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Article

Digital Technology  

Gina Griffin

As technological advances continue to develop, delivering macro human service through social work innovations becomes a new priority for the discipline. Digital technologies offer potential applications using tablets, smartphones, cloud computing, artificial intelligence, and wearable technology to enable whole new possibilities for human services. As a result, policymakers and community organizers alike can access the existing information much faster, and potentially connect with hard-to-reach communities to make meaningful decisions. Incorporating the latest digital trends from business and industry settings to macro social work practice are highlighted. By utilizing digital technology, human service organizations can become more proactive and citizen-centered, potentially transforming personal and economic capacity.

Article

Suicide and Public Policy  

Janelle Stanley and Sarah Strole

The historical context of suicidal behavior and public policies addressing suicide arose simultaneously within the United States, and both reflect a culture of discrimination and economic disenfranchisement. Systems of oppression including anti-Black racism, restrictive immigration policy, displacement of American Indigenous communities, religious moralism, and the capitalist economic structure perpetuate high-risk categories of suicidality. Suicidal behavior, protective factors, and risk factors, including firearms, are examined in the context of twentieth and early twenty first century public policy. Recommendations for public policy will be discussed with consideration for policies that impact communities disproportionately and social work ethics, such as right to die laws and inconsistent standards of care.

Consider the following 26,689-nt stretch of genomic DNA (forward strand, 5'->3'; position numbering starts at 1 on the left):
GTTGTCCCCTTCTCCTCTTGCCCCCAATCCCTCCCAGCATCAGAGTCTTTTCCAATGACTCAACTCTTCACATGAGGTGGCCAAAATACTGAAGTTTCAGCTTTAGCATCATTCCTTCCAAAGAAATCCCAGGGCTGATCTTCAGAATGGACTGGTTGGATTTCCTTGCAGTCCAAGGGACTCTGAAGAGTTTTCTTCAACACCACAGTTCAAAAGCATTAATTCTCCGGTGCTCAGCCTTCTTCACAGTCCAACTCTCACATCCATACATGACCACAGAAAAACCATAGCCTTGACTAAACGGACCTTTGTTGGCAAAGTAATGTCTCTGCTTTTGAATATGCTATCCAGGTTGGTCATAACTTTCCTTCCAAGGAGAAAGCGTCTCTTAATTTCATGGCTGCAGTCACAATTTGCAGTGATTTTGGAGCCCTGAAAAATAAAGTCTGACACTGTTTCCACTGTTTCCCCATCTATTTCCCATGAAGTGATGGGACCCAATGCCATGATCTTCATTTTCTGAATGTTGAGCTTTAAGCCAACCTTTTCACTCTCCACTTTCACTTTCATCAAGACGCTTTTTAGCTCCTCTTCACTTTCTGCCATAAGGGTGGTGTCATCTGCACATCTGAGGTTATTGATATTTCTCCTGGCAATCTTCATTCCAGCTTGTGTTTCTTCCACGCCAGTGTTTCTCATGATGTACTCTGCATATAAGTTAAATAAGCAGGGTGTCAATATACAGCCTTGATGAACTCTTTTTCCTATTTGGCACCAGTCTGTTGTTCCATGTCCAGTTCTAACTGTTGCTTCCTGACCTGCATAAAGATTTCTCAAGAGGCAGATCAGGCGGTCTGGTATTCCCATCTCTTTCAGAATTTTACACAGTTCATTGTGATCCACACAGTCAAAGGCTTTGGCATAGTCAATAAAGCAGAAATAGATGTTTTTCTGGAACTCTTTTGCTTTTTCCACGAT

Article

Women: Overview  

Ruth A. Brandwein

This overview article introduces the topic of women, beginning with general demographic information. The section on poverty and inequality, which follows, describes the gender differences and delineates some reasons why women are poor and unequal. Issues of child care, welfare, and education are explored. Interpersonal violence and sexual trafficking are discussed, followed by a discussion of health and mental health issues affecting women, including access to health care. The role of women as well as women social workers in politics is briefly explored. Throughout, attention is paid to intersectionality. The article concludes with a discussion of current trends and challenges, with a brief examination of changes in policies affecting women from the Obama presidency to the end of the Trump administration in 2020, including implications for social justice, as well as implications for social work.